Nimbus Data Systems Inc. claims its Gemini F400 all-flash storage array can support more than 4,000 simultaneous...
virtual desktop infrastructure users at less than $40 per desktop -- and it has a validated test report to prove it.
Nimbus benchmarked its array using Brocade Communications Systems' Gen5 16 Gbps Fibre Channel (FC) networking gear. The price per desktop only includes the storage array and not the FC switching, however.
Nimbus used the IOmark-VDI storage benchmark that the Evaluator Group created in 2011 to measure performance using real workloads. The purpose of the benchmark is to help IT users accurately assess storage performance for virtual desktop infrastructure (VDI) deployments.
According to the Evaluator Group's test validation report, the benchmark was achieved with a Nimbus Gemini dual-controller 2U F400 all-flash storage array with 24 TB of raw capacity. The array dedicated 17.6 TB usable capacity for the test, and featured 24 1 TB solid-state disks and a 4 TB cache with write-back caching.
Brocade contributed a 16 Gbps FC Gen5 6510 switch that connected the two servers running the IOmark-VDI testing application. The servers each had two, dual-port 16 Gbps Brocade 1860 host bus adapters (HBAs) for a total of eight ports.
The VMware View 64-bit Windows 7 virtual desktops ran on a VMware ESXi 5.1 hypervisor. The IOmark-VDI used storage clones placed on linked clones or fully provisioned desktops.
The tests determined the system could support 4,032 standard users or 2,016 heavy users before breaching performance thresholds. The array and the 24 1 TB solid-state drives used cost $160,000. That comes to $39.68 storage cost per desktop for standard users and $79.37 for heavy users.
IOmark-VDI tests capture I/O streams from running applications and then replay them to create workloads that are identical to real-world workloads.
IOmark's Nimbus Gemini and Brocade Gen5's system tests required all the storage needed for the real-world VDI to reside on the system under test, and 70% of the I/O response times could not exceed 30 milliseconds. Standard VDI users were defined as using 6.26 IOPS and .53 Mbps throughput, while heavy users were defined as needing 12.52 IOPS and 1.06 Mbps throughput.
Evaluator Group Senior Partner Russ Fellows performed the tests. "These were the best results we've seen," Fellows said. "We have tested and been involved with testing quite a few systems. This was the largest number [of supported users for one array] we have seen by a good margin."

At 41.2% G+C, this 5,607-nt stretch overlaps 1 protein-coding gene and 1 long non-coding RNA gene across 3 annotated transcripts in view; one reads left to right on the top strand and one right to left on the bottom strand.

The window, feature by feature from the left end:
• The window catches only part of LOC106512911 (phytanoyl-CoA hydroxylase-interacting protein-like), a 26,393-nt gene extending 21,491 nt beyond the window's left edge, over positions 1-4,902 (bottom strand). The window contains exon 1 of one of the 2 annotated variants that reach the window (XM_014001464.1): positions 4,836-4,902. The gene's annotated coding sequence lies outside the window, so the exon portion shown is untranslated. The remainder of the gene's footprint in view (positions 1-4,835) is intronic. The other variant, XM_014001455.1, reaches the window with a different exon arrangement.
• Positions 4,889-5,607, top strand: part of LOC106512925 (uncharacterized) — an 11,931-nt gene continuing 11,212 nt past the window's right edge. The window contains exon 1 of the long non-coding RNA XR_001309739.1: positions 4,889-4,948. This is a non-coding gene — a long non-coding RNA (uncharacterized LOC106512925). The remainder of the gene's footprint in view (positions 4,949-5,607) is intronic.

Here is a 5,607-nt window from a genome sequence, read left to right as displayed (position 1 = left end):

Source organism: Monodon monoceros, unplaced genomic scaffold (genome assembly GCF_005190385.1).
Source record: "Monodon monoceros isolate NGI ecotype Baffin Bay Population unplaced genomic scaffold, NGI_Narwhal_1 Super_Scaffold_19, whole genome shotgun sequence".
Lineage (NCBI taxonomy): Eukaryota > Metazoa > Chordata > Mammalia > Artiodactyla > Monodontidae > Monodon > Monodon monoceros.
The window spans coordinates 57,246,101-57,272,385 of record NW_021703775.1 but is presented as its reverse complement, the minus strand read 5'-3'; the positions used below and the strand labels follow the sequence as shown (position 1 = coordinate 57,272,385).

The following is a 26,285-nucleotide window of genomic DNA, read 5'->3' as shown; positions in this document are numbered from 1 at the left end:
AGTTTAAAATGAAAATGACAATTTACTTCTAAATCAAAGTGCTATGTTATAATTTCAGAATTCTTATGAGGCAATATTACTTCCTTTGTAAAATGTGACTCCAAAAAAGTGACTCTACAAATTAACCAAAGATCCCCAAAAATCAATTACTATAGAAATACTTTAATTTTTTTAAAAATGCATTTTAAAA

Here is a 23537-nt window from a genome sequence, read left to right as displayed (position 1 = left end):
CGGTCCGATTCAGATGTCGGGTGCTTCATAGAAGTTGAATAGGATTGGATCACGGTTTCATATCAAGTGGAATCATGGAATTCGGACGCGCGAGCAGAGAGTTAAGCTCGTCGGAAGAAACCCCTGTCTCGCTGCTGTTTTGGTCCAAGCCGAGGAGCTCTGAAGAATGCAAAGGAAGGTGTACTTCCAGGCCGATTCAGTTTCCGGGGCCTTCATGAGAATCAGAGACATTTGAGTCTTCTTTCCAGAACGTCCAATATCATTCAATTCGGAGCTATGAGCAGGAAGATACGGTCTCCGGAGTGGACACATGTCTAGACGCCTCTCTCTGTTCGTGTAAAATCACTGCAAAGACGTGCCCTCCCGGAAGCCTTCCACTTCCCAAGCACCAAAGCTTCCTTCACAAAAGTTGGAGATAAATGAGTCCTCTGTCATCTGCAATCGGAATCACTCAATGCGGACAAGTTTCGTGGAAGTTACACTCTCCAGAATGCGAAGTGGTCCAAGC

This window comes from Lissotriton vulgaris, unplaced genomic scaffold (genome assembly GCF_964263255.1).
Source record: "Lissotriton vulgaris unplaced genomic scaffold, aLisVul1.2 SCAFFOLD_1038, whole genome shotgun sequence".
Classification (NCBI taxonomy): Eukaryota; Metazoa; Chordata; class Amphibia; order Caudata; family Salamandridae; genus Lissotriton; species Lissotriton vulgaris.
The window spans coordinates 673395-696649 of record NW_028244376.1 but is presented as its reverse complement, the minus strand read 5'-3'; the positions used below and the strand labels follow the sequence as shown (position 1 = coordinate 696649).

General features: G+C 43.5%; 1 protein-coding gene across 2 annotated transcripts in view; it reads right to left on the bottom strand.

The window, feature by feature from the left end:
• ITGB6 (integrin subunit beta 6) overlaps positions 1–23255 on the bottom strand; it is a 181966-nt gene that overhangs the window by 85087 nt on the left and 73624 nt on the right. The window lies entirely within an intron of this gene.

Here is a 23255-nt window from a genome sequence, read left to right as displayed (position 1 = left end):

Fellows said the most relevant result was that the system supported 4,032 uses at less than a five millisecond response time. The report revealed that 90.1% of the system response times were below 2 milliseconds; 99.4% of the response times were under 5 milliseconds; and 99.7% of the response times were under 30 milliseconds.
Fellows did add that it's not quite an apple-to-apple comparison to other storage systems that have run the benchmark. Nimbus was the first vendor to test using FC, and 16 Gbps FC is the fastest FC available. And the $160,000 price does not include switching and HBAs.
Nimbus CEO Tom Isakovich said flash vendors usually emphasize cost per gigabyte or cost per I/O in their marketing, "but that's just not really a very helpful metric when trying to make a decision about how to roll out VDI. Now we have crystalized what that cost really is."
He challenged other flash and hybrid vendors to run the benchmark.
"It's a very easy test for any vendor to run," he said. "This is an open benchmark. It took just a few weeks to run. Every storage vendor should run their hybrid array, or their all-flash array, through the paces on this benchmark because it's going to allow customers to make a very apples-to-apples comparison about what [an] array [is] capable of in terms of scale."
The IOmark testing puts storage systems through eight different replay workloads -- including Microsoft Office, Internet Explorer and Windows Media Server applications -- for standard and heavy VDI users. The benchmark sets specific thresholds to measure how many users the tested system can support within acceptable performance standards.